Museum technologists should be advocates for the digital audience, and guide museums in creating integrated, meaningful experiences, but we should also make sure that other museum staff know we still share their values and respect their expertise, and dispel myths about being zealots of openness at the expense of other requirements or wanting to devalue the physical experience.

It's about valuing the digital experiences our audiences have in our galleries, online and on the devices they carry in their pockets.  It's about understanding that online visitors are real visitors too.  It's about helping people make the most of their physical experiences by extending and enhancing their understandings of our collections and the world that shaped them.  It's about showing the difference digital makes by showing the impact it can have for a museum seeking to fulfil its mission for audiences it can't see as well as those right under its nose.

I'm a museum technologist, but maybe in my excitement about its potential I haven't been clear enough: I'm not in love with technology, I'm in love with what it enables - better museums, and better museum experiences.

Tuesday, 3 April 2012

How things change: the Google Art Project (again)

The updated Google Art Project has been launched with loads more museums contributing over 30,000 artworks.  The interface still seems a bit sketchy to me (sometimes you can open links in a new tab, sometimes you can't; mystery meat navigation; the lovely zoom option isn't immediately discoverable; the thumbnails that appear at the bottom don't have a strong visual connection with the action that triggers their appearance; and the only way I could glean any artist/title information about the thumbnails was by looking at the URL), but it's nice to see options for exploring by collection (collecting institution, I assume), date or artist emphasised in the interface.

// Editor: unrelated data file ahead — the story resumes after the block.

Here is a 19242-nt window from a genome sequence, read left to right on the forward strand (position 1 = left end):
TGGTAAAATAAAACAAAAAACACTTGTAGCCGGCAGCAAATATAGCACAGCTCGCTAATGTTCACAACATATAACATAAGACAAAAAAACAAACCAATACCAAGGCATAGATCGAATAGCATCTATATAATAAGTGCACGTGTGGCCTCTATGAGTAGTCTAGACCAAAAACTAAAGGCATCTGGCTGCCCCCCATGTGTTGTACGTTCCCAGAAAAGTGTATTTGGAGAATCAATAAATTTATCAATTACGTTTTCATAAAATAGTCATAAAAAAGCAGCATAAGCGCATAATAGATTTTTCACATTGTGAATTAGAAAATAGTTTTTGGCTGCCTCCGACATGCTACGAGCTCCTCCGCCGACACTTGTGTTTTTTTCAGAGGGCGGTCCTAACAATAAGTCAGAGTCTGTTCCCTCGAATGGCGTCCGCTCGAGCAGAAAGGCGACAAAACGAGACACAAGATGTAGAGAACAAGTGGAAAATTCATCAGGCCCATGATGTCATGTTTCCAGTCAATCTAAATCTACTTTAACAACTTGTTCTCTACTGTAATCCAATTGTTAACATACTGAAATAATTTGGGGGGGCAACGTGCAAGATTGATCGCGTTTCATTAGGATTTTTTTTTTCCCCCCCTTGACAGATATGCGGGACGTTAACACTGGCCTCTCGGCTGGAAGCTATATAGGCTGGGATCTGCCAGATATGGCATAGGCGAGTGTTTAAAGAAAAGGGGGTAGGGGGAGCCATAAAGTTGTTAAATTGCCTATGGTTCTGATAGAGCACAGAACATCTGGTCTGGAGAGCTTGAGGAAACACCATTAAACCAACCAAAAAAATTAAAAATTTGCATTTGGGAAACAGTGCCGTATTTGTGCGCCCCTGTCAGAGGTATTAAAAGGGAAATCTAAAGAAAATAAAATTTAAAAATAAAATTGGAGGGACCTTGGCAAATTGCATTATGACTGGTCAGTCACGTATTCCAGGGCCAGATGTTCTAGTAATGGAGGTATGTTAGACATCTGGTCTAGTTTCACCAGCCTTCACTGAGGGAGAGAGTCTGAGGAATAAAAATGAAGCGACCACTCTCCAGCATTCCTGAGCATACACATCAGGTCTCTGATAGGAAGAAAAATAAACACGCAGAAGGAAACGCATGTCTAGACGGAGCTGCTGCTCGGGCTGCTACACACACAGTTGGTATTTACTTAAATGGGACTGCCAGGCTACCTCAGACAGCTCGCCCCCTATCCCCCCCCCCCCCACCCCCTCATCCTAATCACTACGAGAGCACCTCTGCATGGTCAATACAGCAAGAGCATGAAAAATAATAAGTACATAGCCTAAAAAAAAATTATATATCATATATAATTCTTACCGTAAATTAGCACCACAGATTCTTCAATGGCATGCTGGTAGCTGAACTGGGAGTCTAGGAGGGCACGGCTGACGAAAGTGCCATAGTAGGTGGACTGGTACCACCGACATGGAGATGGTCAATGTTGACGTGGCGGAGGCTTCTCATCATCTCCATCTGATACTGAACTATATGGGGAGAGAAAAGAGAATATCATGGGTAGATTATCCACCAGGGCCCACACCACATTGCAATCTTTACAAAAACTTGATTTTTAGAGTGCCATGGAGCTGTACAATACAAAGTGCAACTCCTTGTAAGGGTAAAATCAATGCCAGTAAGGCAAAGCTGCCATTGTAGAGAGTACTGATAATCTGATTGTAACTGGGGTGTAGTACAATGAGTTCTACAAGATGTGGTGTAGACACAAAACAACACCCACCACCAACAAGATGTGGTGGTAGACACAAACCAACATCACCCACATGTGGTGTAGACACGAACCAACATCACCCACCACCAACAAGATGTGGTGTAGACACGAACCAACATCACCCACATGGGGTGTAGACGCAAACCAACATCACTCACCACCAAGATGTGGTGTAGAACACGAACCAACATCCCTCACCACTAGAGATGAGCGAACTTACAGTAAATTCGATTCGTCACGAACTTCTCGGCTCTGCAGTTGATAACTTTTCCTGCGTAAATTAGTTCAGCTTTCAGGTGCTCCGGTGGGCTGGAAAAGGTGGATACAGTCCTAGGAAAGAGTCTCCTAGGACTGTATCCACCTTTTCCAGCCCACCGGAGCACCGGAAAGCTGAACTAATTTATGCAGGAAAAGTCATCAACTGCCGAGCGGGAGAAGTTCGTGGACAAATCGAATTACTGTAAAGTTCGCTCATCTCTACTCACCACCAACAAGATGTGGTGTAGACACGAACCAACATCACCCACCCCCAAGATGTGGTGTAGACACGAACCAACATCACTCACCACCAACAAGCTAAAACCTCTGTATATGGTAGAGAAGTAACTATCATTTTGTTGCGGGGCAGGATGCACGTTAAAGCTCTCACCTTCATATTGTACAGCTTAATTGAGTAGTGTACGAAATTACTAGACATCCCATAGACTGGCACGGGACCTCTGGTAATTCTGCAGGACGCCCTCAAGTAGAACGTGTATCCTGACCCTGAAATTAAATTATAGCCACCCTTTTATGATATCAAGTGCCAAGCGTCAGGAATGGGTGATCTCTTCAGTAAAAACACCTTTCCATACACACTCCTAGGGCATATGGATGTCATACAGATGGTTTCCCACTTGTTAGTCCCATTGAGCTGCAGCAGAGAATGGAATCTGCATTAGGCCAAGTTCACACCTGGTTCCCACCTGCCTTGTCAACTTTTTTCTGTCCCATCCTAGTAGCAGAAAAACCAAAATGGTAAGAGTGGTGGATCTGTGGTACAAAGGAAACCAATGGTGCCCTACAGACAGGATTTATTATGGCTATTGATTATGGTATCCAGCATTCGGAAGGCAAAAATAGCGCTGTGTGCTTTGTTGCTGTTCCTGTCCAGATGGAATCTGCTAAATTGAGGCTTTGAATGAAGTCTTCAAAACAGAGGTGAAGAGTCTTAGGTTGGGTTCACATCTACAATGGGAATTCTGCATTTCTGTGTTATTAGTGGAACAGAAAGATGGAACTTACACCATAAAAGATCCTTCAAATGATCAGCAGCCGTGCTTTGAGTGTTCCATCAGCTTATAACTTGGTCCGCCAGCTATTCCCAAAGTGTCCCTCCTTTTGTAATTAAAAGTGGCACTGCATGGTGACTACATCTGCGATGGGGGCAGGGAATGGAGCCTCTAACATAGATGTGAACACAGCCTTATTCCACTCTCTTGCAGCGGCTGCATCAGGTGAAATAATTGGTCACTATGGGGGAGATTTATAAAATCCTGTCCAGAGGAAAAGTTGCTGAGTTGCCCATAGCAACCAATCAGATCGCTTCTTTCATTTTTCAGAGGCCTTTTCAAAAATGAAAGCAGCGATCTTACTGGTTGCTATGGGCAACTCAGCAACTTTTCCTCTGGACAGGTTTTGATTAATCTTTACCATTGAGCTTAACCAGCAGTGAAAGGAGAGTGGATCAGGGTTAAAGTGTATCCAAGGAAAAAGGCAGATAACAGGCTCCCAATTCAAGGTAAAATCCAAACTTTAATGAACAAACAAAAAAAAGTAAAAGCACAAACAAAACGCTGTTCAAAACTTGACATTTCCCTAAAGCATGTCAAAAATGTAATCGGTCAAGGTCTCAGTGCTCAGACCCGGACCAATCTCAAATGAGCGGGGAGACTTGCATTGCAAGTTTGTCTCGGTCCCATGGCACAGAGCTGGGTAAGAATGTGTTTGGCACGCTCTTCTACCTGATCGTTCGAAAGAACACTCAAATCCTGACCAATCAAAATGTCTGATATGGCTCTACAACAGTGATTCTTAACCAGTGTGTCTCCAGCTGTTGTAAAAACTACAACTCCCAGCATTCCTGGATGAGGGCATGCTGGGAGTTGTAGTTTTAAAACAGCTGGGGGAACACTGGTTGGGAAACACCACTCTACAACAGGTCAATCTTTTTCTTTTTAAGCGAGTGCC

Anyway, it's all about the content - easy access to high-quality zoomable images of some of the world's best artworks in an interface with lots of relevant information and links back to the holding institution is a win for everyone.  And if the attention (and traffic) makes museums a little jealous, well, it'll be fascinating to see how that translates into action.  After all, keeping up with the Joneses seems to be one way museums change...

Reading some online stories about the launch, I was struck by how far conversations about traditional and online galleries have come.  From one:
As users explore the galleries they can also add comments to each painting and share the whole collection with friends and family. Try doing that in the Tate Modern. Actually, don’t.
Although, of course, you can - it's traditionally known as 'having a conversation in a museum'. 
But in 2012, is visiting a website and sharing links online seen as a reasonable stand-in for the physical visit to a museum, leaving the in-person gallery visit for 'purists' and enthusiasts?  (This might make blockbuster exhibtions bearable.)  Or, as the consensus of the past decade has it, does it just whet the appetite and create demand for an experience with the original object, leading to more visits?